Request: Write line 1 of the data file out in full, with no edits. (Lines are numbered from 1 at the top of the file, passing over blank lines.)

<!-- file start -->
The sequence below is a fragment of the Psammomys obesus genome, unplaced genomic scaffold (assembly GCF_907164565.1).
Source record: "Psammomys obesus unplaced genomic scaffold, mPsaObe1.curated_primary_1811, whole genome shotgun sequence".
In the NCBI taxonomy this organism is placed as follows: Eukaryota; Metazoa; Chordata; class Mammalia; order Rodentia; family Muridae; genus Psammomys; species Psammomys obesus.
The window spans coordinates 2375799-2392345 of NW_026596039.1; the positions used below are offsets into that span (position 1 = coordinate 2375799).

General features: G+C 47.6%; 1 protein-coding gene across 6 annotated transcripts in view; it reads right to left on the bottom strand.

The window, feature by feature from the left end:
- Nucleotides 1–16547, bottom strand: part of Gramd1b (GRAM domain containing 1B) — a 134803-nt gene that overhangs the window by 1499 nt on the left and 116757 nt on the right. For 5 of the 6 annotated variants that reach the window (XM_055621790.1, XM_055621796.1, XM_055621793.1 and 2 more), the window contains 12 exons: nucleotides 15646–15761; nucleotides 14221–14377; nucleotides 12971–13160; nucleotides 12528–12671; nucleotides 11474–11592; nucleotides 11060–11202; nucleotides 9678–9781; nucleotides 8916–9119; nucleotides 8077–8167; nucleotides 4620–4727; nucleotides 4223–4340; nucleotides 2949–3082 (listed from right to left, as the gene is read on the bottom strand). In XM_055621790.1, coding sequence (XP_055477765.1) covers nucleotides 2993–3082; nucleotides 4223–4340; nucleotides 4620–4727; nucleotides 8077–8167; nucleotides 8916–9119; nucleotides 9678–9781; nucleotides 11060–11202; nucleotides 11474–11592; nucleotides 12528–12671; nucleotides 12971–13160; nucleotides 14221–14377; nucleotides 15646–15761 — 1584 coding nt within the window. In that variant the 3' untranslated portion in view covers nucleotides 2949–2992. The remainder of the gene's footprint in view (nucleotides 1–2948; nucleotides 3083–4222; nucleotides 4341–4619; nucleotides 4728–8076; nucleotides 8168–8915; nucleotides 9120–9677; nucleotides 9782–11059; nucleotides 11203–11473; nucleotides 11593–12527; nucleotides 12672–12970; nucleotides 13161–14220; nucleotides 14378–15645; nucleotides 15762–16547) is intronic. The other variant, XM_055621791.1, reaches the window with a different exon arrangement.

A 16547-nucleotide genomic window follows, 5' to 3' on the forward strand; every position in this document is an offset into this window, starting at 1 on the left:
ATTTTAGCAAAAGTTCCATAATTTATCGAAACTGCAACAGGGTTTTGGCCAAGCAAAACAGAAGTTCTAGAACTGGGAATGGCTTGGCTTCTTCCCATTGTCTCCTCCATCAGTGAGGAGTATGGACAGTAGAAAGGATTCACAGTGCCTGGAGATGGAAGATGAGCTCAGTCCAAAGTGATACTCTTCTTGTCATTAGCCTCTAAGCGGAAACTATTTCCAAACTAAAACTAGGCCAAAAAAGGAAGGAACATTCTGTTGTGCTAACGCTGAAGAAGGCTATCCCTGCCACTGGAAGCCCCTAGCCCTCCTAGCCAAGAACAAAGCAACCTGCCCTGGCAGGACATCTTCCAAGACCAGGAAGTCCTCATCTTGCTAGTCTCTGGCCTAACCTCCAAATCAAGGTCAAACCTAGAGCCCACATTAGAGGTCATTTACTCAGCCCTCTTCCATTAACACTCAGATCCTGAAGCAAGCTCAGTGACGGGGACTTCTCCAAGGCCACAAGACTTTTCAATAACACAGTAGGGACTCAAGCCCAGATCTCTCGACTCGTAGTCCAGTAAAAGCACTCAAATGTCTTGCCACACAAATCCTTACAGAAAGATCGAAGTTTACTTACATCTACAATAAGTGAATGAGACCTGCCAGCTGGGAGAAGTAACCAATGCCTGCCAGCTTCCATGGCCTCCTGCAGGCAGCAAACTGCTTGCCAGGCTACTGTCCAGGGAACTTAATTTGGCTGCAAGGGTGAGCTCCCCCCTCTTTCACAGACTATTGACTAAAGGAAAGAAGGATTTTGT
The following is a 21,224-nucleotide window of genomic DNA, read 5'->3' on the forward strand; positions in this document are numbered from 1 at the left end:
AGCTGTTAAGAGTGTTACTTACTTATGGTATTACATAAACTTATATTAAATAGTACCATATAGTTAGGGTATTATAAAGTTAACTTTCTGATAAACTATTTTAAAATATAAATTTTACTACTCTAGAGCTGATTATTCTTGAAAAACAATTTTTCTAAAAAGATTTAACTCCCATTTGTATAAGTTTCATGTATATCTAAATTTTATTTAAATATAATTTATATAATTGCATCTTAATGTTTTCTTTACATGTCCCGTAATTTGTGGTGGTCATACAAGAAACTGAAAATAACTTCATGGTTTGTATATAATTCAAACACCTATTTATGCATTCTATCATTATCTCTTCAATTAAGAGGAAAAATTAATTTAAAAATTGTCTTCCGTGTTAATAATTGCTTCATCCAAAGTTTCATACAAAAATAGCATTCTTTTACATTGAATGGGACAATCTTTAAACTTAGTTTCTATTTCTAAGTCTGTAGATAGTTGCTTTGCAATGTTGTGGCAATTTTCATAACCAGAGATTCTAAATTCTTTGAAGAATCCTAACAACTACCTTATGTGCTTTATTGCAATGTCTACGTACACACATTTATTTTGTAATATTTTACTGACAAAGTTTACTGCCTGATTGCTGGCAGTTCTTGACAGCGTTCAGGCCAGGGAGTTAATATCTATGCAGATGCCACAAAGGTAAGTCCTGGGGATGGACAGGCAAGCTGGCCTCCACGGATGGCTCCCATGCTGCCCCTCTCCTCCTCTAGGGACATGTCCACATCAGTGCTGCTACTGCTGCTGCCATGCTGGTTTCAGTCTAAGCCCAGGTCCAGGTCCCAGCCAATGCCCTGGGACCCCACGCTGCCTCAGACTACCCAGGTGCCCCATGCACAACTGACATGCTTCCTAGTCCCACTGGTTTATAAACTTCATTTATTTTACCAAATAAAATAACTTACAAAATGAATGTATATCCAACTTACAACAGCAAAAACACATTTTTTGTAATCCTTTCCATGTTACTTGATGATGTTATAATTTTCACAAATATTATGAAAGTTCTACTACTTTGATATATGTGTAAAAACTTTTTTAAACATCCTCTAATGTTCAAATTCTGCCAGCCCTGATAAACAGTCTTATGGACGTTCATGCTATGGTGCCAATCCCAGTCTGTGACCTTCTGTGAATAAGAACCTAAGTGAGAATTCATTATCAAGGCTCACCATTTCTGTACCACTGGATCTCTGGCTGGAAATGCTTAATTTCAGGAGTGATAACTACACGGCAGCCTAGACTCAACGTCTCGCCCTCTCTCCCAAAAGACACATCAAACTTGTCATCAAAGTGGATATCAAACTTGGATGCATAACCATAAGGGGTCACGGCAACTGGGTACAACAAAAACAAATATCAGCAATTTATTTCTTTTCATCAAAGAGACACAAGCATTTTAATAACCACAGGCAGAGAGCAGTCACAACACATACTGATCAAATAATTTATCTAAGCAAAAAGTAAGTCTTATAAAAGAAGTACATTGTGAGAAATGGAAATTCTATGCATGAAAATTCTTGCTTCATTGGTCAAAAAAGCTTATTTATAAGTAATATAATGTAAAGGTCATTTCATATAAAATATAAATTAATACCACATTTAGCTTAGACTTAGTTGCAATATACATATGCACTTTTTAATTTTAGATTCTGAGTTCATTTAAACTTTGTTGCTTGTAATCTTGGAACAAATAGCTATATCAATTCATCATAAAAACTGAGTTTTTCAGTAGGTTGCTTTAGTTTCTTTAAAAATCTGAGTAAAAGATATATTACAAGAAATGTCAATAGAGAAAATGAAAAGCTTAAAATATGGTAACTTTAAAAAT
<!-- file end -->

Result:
The sequence below is a fragment of the Psammomys obesus genome, unplaced genomic scaffold (assembly GCF_907164565.1).